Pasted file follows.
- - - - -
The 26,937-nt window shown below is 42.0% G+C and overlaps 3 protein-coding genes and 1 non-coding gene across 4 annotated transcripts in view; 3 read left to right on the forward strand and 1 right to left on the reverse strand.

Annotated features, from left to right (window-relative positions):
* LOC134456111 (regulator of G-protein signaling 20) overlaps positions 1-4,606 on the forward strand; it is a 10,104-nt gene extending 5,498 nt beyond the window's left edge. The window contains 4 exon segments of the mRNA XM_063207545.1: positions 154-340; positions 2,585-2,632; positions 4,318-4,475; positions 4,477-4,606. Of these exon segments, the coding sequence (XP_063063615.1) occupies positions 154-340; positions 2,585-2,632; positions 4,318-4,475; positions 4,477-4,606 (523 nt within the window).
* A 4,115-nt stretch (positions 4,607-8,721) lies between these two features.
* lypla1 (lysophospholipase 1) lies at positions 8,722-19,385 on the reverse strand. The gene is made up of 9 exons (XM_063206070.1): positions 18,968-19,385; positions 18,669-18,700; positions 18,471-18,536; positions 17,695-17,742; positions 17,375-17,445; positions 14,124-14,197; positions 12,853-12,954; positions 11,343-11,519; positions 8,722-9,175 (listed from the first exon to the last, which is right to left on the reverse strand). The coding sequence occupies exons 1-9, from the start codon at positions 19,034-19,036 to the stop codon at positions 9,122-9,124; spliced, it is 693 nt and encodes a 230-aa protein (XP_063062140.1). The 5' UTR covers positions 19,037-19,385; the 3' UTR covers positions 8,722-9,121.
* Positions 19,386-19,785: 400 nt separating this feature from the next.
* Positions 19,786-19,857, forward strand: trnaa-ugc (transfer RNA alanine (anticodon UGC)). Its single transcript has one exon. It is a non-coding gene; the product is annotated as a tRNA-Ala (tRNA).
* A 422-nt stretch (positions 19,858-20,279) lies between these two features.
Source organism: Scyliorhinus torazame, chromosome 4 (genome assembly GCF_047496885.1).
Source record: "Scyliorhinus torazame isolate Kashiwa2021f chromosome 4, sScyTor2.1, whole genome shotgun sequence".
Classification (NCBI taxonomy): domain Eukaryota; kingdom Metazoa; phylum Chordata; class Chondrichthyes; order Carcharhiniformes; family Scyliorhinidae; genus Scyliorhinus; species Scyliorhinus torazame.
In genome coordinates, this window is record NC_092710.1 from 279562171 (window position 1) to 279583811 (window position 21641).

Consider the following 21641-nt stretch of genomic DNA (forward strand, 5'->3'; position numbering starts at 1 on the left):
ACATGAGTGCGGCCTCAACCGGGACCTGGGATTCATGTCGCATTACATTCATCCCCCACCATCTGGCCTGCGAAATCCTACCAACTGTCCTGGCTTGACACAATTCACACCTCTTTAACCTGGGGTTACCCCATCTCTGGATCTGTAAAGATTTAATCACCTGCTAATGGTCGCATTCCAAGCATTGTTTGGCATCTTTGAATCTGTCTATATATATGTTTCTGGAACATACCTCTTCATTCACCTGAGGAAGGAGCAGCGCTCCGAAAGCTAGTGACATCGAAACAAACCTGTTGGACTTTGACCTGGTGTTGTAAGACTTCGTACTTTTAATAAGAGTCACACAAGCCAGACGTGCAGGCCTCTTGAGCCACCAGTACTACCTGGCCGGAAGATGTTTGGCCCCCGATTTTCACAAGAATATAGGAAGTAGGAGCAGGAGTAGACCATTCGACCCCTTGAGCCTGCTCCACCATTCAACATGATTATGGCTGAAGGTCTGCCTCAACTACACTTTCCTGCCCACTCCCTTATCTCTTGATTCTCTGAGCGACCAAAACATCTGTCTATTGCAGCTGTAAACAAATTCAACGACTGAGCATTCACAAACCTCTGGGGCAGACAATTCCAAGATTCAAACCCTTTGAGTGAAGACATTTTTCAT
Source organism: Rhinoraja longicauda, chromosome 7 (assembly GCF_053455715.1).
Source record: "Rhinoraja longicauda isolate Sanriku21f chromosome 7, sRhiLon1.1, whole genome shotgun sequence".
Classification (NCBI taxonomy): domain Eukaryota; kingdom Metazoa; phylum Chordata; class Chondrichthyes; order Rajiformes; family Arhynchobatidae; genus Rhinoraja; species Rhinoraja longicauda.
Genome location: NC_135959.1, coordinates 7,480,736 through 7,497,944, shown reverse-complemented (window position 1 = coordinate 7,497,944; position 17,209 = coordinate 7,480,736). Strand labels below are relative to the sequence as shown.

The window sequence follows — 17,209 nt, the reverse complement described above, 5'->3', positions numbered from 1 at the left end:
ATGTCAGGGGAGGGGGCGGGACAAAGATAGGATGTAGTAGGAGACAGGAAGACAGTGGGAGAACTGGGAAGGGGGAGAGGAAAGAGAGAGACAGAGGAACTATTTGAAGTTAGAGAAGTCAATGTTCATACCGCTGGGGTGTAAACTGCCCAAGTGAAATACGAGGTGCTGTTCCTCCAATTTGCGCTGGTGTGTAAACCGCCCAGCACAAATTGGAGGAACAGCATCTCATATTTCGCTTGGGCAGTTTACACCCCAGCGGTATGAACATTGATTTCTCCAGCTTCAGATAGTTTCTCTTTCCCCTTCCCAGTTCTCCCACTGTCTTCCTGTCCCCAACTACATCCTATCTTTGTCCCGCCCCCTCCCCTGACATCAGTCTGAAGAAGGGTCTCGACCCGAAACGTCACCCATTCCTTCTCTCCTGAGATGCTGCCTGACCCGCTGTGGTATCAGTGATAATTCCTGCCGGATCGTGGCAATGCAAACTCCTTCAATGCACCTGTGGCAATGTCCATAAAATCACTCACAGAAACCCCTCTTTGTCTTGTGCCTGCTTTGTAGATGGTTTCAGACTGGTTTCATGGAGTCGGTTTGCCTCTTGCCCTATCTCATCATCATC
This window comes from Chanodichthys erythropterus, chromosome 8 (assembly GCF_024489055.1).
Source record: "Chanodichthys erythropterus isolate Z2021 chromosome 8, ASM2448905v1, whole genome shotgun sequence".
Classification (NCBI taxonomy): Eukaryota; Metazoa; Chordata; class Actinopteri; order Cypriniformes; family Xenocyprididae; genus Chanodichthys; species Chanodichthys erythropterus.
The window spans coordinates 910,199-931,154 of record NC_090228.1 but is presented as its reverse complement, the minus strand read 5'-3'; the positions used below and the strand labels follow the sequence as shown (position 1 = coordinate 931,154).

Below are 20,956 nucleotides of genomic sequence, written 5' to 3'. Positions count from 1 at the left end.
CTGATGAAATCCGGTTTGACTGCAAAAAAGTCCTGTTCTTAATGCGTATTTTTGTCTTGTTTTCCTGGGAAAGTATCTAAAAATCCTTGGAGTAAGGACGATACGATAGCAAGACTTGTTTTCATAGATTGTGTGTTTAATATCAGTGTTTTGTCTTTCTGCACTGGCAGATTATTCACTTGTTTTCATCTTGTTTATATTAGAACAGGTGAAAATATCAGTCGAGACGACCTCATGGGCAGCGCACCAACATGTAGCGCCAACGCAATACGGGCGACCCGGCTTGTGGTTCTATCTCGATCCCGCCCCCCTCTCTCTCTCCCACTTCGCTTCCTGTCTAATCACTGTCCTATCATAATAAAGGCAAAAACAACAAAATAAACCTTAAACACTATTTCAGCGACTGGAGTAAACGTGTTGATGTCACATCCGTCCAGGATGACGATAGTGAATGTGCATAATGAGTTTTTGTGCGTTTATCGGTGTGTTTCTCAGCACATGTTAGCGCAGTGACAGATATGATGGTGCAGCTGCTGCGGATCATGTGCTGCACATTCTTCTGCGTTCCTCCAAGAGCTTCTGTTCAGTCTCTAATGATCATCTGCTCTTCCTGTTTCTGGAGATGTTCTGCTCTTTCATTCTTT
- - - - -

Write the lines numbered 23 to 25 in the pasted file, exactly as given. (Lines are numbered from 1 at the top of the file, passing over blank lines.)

Classification (NCBI taxonomy): Eukaryota; Metazoa; Chordata; class Actinopteri; order Cypriniformes; family Xenocyprididae; genus Chanodichthys; species Chanodichthys erythropterus.
The window spans coordinates 910,199-931,154 of record NC_090228.1 but is presented as its reverse complement, the minus strand read 5'-3'; the positions used below and the strand labels follow the sequence as shown (position 1 = coordinate 931,154).

Below are 20,956 nucleotides of genomic sequence, written 5' to 3'. Positions count from 1 at the left end.